Analysis: What Brexit means for European supply chains

Negotiations on the terms of Brexit are running behind schedule. Photo credit: Shutterstock

Editor’s note: Although a new round of Brexit negotiations resumed this week, several signals are turning to red in Europe as a “hard Brexit” is anticipated from talks between the United Kingdom and the European Union. Pierre Liguori, director of the supply chain consultancy firm Tokema International, will explain in a series of articles in the coming weeks how Brexit could harm trade between the United Kingdom and continental Europe, create major supply chain disruptions, and impact the logistics industry in the short and long term.

The EU single market is probably one of the most ambitious parts of the European project. One of the original core objectives of the European Economic Community (before it became the European Union) was the development of a single market ensuring free movement of goods, services, capital, and people — apart from eliminating tariffs, quotas, or taxes on trade. Known as the “four freedoms” and defined by the Single European Act, the common market was launched on Jan. 1, 1993, giving access to a market of 500 million consumers at reduced cost and limited administrative burdens.

UK Prime Minister Theresa May confirmed months ago the United Kingdom will leave the EU’s single market as she laid out her Brexit’s vision in January 2017; she made clear the Brexit she is pursuing “cannot mean membership of the single market.”

In practical terms for supply chains exiting the single market would mean losing free and frictionless trade opportunities for EU and UK businesses: more administrative constraints, customs border implementation, extra paperwork for import and export declarations, no further value-added tax, and customs duty integration — a few examples — will have a direct impact on revenue, cash flow, profit, and end-to-end lead times.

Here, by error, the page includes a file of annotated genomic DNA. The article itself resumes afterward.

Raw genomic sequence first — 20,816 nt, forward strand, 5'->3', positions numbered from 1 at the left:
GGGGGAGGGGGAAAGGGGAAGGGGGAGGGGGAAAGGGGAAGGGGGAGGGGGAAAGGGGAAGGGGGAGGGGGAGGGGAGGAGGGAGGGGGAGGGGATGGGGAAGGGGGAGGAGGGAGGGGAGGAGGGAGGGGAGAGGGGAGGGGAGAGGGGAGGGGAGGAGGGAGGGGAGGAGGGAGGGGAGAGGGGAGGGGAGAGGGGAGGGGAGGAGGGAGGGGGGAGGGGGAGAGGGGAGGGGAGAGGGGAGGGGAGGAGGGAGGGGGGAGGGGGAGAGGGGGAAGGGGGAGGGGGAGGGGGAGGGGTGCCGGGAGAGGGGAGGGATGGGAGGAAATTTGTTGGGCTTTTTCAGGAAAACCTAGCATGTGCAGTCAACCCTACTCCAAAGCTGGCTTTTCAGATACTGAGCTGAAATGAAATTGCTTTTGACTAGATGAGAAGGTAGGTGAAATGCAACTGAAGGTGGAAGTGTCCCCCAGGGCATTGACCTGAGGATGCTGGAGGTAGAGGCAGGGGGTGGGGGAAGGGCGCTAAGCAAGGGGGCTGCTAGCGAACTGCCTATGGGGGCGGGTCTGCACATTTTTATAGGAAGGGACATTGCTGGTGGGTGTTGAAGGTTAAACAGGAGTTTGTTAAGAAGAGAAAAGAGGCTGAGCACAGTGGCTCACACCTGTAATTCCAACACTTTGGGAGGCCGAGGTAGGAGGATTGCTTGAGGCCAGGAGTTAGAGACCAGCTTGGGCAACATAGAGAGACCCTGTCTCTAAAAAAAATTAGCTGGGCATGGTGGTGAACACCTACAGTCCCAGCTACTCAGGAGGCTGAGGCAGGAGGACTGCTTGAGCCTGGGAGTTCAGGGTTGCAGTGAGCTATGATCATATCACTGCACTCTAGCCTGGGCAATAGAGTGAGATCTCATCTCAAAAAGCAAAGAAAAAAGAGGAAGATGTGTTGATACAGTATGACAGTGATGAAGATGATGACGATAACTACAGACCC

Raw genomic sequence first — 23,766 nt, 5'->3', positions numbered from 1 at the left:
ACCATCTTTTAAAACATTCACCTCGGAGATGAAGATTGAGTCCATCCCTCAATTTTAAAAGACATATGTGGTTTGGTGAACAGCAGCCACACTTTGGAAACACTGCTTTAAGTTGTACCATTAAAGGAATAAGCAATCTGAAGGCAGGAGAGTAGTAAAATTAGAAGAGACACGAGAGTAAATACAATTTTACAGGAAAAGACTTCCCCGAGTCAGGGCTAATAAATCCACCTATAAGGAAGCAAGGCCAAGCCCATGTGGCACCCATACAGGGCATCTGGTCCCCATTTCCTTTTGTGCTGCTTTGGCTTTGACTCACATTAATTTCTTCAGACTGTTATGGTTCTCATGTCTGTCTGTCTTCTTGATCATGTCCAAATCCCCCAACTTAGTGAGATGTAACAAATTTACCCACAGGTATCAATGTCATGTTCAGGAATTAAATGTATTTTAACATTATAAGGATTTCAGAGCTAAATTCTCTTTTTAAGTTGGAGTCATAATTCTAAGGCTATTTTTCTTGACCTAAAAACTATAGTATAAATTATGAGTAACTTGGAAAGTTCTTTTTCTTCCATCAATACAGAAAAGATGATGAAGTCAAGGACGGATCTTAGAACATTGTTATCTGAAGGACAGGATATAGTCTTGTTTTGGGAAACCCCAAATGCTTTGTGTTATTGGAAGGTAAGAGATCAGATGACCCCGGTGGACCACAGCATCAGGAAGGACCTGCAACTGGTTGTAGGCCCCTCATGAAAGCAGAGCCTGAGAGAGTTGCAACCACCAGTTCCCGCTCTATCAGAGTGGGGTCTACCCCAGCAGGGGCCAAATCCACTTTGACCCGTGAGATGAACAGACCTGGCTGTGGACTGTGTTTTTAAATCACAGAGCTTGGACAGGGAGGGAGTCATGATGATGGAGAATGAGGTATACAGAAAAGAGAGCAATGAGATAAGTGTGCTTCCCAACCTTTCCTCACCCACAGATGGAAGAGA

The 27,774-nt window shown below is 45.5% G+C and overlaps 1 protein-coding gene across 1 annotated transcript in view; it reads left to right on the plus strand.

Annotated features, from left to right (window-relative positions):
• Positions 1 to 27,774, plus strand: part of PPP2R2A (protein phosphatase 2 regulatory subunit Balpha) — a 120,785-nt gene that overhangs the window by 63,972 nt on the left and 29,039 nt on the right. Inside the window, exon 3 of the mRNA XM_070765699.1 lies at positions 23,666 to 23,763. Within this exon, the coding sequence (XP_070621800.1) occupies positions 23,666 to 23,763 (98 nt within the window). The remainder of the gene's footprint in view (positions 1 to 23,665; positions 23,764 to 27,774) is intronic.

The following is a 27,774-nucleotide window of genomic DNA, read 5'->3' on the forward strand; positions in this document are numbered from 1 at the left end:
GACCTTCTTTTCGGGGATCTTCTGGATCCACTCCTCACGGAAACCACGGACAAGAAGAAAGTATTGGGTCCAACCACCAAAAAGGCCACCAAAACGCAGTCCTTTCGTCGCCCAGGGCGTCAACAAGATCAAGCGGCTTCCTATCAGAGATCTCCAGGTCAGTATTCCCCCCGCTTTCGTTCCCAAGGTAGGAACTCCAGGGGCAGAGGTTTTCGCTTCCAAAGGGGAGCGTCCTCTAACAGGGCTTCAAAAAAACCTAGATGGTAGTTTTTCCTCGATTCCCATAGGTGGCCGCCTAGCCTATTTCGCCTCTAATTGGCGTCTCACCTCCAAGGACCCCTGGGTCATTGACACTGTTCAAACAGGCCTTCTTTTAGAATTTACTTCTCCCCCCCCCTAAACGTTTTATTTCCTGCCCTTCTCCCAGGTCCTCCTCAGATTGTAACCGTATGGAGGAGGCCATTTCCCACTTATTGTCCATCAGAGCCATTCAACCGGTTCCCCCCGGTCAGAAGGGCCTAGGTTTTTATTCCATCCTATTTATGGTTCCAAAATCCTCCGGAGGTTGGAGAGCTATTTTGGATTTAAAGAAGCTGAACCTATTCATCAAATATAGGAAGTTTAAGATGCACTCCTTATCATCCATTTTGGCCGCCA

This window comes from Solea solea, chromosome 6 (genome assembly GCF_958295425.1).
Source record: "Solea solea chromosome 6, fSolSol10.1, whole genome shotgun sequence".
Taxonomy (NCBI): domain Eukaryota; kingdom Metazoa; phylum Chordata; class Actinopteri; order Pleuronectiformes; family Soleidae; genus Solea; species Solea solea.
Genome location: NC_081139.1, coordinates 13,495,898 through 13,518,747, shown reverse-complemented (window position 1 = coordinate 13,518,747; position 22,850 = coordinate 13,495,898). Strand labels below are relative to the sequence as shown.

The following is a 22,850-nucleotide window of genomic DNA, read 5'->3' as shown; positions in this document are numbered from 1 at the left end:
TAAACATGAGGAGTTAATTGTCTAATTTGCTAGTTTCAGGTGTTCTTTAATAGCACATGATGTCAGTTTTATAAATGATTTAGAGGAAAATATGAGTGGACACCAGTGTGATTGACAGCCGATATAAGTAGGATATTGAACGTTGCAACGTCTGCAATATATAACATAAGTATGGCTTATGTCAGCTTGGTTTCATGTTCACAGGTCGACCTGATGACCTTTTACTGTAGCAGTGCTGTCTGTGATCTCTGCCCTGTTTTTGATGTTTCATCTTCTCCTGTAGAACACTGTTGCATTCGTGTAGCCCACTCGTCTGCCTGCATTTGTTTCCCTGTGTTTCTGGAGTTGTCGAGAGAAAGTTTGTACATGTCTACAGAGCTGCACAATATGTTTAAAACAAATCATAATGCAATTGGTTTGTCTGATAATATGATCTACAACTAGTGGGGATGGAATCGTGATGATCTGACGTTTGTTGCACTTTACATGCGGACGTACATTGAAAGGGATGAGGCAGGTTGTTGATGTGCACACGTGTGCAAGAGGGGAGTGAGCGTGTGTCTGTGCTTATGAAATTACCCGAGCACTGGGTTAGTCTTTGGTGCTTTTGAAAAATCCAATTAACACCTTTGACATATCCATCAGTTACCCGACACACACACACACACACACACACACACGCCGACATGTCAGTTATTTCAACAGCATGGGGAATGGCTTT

Many companies have started to assess how it may affect their current and future supply chain set up, starting with adjustments to their procurement and sourcing strategy. A recent research study of the Chartered Institute Procurement and Supply (CIPS) shows that 63 percent of EU businesses who work with UK suppliers expect to move some of their supply chains outside the United Kingdom, a significant increase compared with May’s survey (44 percent). The survey of 1,118 supply chain managers in the United Kingdom and Europe also shows that 40 percent of UK businesses with EU suppliers have started to look for domestic suppliers in the United Kingdom.

US exporters, who are currently working with UK and EU customers, will have to reassess their current pan-European distribution strategy in light of these two separate markets’ implementation. Depending on the industry, strategies may vary; global manufacturers with lucrative UK markets will have the ability to absorb additional new tariff costs. In industries with long product cycles such as automotive it will certainly be hard to replace current approved, hard-to-find, and specialized suppliers who shall be asked to compensate financially part of the Brexit impact or offer new logistics alternatives in the United Kingdom at a lower cost. Logistics costs could be also eased with government’s incentives. And some industries such as fashion could relocate part of their operations back in the United Kingdom.

Another main topic under review is the supply chain hubs strategy. Businesses trading across the European Union today experience simplicity and have pan-European supply chain operations with manufacturing, stock locations, and warehouses designed to optimize cost and working capital and offer consistent and increased service levels. As of March 2019 the United Kingdom and the European Union will become two separate markets, adding new complexity to businesses planning.

Does it mean the United Kingdom must be served from a European hub? Or that stock needs to be held in the United Kingdom and in the European Union to serve both markets quickly? Or customize stock in the United Kingdom when the main inventory is located in the European Union? What will be the impact on costs and transit times? Working through these questions and redesigning supply chains would enable companies to build contingency plans but would also give companies a major advantage over their competitors. For example if a new warehouse needs to be implemented in the United Kingdom, good and early planning could avoid a lack of infrastructure availability resulting in higher logistics costs.

Uncertainty — especially with the current Brexit talk deadlock — creates additional complexity to make the right supply chain strategic decisions.

However, uncertainty can also be seen as an opportunity. According to the CIPS survey, 26 percent of the UK businesses with EU suppliers “are investing more time to strengthen their relationship with valuable suppliers on the continent.”

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